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The rise of social media has shown how the barriers between public and private are falling fast. Fueled by a climate of anti-Christian leftist bias, the devoutly-held Biblical beliefs of Christians are now under attack by private companies, labor unions and universities across the world.
Workers and students who express their opinion in favor of Christian principles or in opposition to the LGBT or abortion agendas now risk being fired from their jobs or expelled from academic programs.
In four recent cases, Christians were persecuted for expressing personal opinions, without a hint of hate speech, on social networks in Australia, the United Kingdom and the United States. These countries were once considered leaders in freedom of speech, but now it is only left-leaning speech that is protected.
First, the case of a young woman named Madeline. In Canberra, Australia, an 18-year-old contract worker for the company Capital Kids Parties was let go after she put up a Facebook filter expressing her opposition to a same sex marriage vote. Her message read simply, "It's OK to vote no".
According to her employer, Madlin Sims, this opinion was too "homophobic" to be tolerated. The boss went on to add, "Advertising your desire to vote no for same sex marriage is, in my eyes, hate speech. Voting no is homophobic. Advertising your homophobia is hate speech."
Any opposing viewpoints, no matter how reasonably expressed or moral in nature, seem to fit her definition of "hate speech". She went so far as to call Madeline's beliefs "dangerous to children" in case she might voice her beliefs and encourage youngsters to believe in the sanctity of marriage.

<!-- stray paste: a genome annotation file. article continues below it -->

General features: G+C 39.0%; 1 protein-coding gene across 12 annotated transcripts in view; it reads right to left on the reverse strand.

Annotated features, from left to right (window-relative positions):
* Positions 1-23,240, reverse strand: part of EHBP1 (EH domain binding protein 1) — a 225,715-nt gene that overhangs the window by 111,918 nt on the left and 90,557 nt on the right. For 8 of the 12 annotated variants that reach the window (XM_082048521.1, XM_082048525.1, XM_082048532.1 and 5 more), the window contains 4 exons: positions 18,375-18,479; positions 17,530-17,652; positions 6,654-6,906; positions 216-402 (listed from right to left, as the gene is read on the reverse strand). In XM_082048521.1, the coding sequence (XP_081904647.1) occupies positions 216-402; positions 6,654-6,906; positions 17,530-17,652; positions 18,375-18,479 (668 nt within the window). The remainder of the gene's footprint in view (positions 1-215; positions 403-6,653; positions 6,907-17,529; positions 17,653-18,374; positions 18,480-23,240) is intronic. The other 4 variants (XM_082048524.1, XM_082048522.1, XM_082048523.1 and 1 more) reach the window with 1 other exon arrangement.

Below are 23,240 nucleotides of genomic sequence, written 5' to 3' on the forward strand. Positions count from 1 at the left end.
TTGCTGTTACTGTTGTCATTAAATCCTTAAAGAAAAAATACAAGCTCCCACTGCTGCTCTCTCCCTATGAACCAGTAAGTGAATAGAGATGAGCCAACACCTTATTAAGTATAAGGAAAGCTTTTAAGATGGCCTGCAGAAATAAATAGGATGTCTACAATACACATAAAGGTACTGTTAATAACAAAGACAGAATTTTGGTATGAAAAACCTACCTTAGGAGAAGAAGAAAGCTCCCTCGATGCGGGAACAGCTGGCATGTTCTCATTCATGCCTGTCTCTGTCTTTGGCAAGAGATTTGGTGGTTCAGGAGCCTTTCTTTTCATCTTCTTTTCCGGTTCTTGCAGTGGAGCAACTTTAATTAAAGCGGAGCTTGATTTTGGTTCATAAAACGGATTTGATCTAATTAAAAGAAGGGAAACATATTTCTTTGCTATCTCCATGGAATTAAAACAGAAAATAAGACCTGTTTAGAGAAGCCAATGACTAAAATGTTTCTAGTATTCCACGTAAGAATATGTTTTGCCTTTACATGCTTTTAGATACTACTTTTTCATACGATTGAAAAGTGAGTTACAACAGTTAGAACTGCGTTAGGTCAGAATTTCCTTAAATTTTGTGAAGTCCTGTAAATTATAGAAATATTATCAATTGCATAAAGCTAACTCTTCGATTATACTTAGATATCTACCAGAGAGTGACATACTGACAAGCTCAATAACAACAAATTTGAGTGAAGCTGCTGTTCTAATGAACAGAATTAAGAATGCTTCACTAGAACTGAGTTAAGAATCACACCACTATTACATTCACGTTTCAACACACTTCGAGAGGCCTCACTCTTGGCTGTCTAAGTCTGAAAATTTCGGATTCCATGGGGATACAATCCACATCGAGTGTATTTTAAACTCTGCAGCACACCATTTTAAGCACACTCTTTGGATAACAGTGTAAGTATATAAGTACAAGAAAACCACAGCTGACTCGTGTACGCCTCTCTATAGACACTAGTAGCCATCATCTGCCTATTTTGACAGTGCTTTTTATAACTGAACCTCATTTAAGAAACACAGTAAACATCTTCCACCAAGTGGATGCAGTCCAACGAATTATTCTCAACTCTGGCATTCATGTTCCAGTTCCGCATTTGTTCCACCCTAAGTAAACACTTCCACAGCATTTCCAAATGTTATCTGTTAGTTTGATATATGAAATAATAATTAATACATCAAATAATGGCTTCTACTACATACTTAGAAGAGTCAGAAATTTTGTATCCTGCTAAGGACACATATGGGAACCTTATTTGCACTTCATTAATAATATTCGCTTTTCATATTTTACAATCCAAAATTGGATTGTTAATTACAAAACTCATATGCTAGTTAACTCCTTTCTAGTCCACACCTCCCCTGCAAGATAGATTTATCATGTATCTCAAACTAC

Opponents of the law allowing same sex marriage warn that situations such as this will only grow if the law passes, since this will embolden discrimination against those who believe in marriage between a man and a woman. Such was the case in the UK when the definition of marriage was changed and, despite promises that religious practice would not be impacted, there have been constant efforts to erode religious practice.
Next, take the case of Charlene Carter of Aurora, Colorado. She was fired from Southwest Airlines for objecting to her union's support for abortion. The veteran flight attendant found out that the union had paid to send its officials to attend pro-abortion marches.
The union dues that she was required to pay were being used to fund a campaign that promoted the murder unborn babies, and this prompted her use Facebook to contact Aubrey Stone, a union leader.
After her termination, she is now suing for religious discrimination, alleging that "Stone and her company's actions represented retaliation over her bid to stop paying compelled fees for its political, ideological, and other non-bargaining spending, and to engage in other speech and activity in opposition to Local 556".
The company had claimed that her pro-life stance was highly offensive in nature and that message she sent to Ms. Stone was harassing in nature. The lawsuit has now exposed the fact that a total of fourteen supporters of the effort to decertify the union were fired.
In a third case, a British man named Adrian Smith was demoted from his position has manager as well as suffering a 40% pay cut by Trafford Housing Trust. He had posted on Facebook that gay weddings in churches were "an equality too far".
Incredibly, Smith had expressed his support for civil unions and that the government could define marriage, as a civil contract, to include same-sex unions. He simply opposed the imposition of homosexual marriages in the Church. The case began in 2011 on Facebook when Smith linked to a BBC News article titled "Gay Church Marriages Get Go Ahead".